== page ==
Honolulu is located on the island of Oahu of Hawaii.
Honolulu is the capital and largest city in Hawaii with a population of 371,657 residents (2010).
Honolulu incorporates many neighborhoods and districts. Downtown is the historic heart of Honolulu. The surfers and the white sand beaches you will find in Waikiki. In Manoa-Makiki you will find the National Memorial Cemetery, the University, and the tropical scenery of the Koolau Mountains. Eastern Honolulu is a major residential area and the home to rocky shorelines, scenic beaches, and the popular snorkeling spot Hanauma Bay. Another major residential area, home to the airport, the Bishop Museum, and the military memorials of Pearl Harbor is Western Honolulu.
To See And To Do In Honolulu
Mission Houses Museum
The Nu'uanu Pali Lookout
History Of Honolulu
There was a settlement where Honolulu now stands in the 11th century. In 1794, Captain William Brown of Great Britain was the first foreigner to sail into what is now Honolulu Harbor. By 1825, about 6,000 Hawaiians lived in Honolulu. In 1845, the capital was moved from Lahaina on Maui to Honolulu. In 1874, the Aliiolani Hale building was completed. In 1889, the railroad was built, and in 1891, the Hawaiian Electric Company began servicing island residents. The Hawaiian monarchy ended in 1893. In 1898, the Hawaiian Islands were annexed to the United States.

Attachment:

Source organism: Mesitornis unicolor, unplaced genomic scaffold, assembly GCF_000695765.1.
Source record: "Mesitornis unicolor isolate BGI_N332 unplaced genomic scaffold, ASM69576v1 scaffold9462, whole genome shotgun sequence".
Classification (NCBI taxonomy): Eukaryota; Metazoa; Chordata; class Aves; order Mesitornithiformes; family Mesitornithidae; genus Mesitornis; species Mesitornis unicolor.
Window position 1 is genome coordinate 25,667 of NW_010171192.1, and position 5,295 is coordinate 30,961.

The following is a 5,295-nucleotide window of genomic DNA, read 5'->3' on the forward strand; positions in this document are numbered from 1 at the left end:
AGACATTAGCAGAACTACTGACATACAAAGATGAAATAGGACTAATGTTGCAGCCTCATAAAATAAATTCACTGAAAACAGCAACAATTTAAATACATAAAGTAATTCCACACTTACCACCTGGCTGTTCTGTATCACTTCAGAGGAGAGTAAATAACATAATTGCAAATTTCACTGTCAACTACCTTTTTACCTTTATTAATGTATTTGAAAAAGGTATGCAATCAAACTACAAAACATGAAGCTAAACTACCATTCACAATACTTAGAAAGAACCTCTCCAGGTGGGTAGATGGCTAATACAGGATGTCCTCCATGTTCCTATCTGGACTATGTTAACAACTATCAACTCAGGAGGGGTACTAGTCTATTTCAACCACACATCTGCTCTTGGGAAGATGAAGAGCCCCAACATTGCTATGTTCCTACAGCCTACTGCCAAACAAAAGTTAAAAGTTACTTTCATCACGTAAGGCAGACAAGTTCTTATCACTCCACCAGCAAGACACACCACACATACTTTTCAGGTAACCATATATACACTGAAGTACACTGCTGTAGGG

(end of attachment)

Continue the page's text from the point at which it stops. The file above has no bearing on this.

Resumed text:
In 1900, plague infected 11 people. The response by the Board of Health included burning infected buildings. Over 40 fires were set, but winds picked up and the fire spread to other buildings. The runaway fire burned for seventeen days and scorched 38 acres of Honolulu. In 1925, the Aloha Tower was built. In 1927 the HNL Airport as John Rodgers Airport.
On December 7, 1941, over 350 Japanese bomber planes attacked Pearl Harbor. Deaths of military personnel totaled 2,323 people. Many civilians were also killed in the attack. Another 1,178 people were wounded. Eight battleships were sunk or damaged, along with three light cruisers, three destroyers, and four smaller ships. 21 United States ships were damaged and 347 planes. 1,177 men perished in the fiery sinking of the U.S.S. Arizona, which was at its moorings on Battleship Row, and sunk in just nine minutes after being hit by a bomb. Nine hundred of the Arizona's crew remain entombed in the sunken vessel. United States anti-aircraft guns responded to the warplanes 15 minutes after the start of the bombing. Only 29 Japanese planes were destroyed.
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